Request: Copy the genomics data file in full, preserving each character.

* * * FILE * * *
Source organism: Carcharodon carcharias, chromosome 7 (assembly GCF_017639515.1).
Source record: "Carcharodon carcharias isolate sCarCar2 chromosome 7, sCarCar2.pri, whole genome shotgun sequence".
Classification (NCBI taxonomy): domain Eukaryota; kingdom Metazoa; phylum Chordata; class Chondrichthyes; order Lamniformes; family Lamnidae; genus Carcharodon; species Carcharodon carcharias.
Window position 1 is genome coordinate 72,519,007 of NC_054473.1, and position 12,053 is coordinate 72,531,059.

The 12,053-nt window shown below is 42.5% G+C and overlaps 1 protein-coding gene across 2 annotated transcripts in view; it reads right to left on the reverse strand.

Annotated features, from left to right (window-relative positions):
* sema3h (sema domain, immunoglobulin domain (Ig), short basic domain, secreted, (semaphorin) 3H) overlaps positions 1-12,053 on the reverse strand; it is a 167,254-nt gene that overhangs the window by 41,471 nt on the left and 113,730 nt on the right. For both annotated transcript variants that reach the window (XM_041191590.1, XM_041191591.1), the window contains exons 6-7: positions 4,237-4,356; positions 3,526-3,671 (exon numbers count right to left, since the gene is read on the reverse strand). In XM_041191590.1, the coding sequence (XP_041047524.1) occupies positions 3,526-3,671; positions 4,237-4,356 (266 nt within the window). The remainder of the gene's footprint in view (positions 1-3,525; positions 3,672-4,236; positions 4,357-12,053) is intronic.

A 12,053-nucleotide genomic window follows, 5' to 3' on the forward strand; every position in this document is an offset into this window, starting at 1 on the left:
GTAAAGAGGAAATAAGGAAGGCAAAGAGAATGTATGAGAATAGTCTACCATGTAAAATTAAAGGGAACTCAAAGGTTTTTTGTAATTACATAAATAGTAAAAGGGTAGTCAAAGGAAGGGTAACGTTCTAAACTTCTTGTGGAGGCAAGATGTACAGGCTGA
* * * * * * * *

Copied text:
Source organism: Carcharodon carcharias, chromosome 7 (assembly GCF_017639515.1).
Source record: "Carcharodon carcharias isolate sCarCar2 chromosome 7, sCarCar2.pri, whole genome shotgun sequence".
Classification (NCBI taxonomy): domain Eukaryota; kingdom Metazoa; phylum Chordata; class Chondrichthyes; order Lamniformes; family Lamnidae; genus Carcharodon; species Carcharodon carcharias.
Window position 1 is genome coordinate 72,519,007 of NC_054473.1, and position 12,053 is coordinate 72,531,059.

The 12,053-nt window shown below is 42.5% G+C and overlaps 1 protein-coding gene across 2 annotated transcripts in view; it reads right to left on the reverse strand.

Annotated features, from left to right (window-relative positions):
* sema3h (sema domain, immunoglobulin domain (Ig), short basic domain, secreted, (semaphorin) 3H) overlaps positions 1-12,053 on the reverse strand; it is a 167,254-nt gene that overhangs the window by 41,471 nt on the left and 113,730 nt on the right. For both annotated transcript variants that reach the window (XM_041191590.1, XM_041191591.1), the window contains exons 6-7: positions 4,237-4,356; positions 3,526-3,671 (exon numbers count right to left, since the gene is read on the reverse strand). In XM_041191590.1, the coding sequence (XP_041047524.1) occupies positions 3,526-3,671; positions 4,237-4,356 (266 nt within the window). The remainder of the gene's footprint in view (positions 1-3,525; positions 3,672-4,236; positions 4,357-12,053) is intronic.

A 12,053-nucleotide genomic window follows, 5' to 3' on the forward strand; every position in this document is an offset into this window, starting at 1 on the left:
GTAAAGAGGAAATAAGGAAGGCAAAGAGAATGTATGAGAATAGTCTACCATGTAAAATTAAAGGGAACTCAAAGGTTTTTTGTAATTACATAAATAGTAAAAGGGTAGTCAAAGGAAGGGTAACGTTCTAAACTTCTTGTGGAGGCAAGATGTACAGGCTGA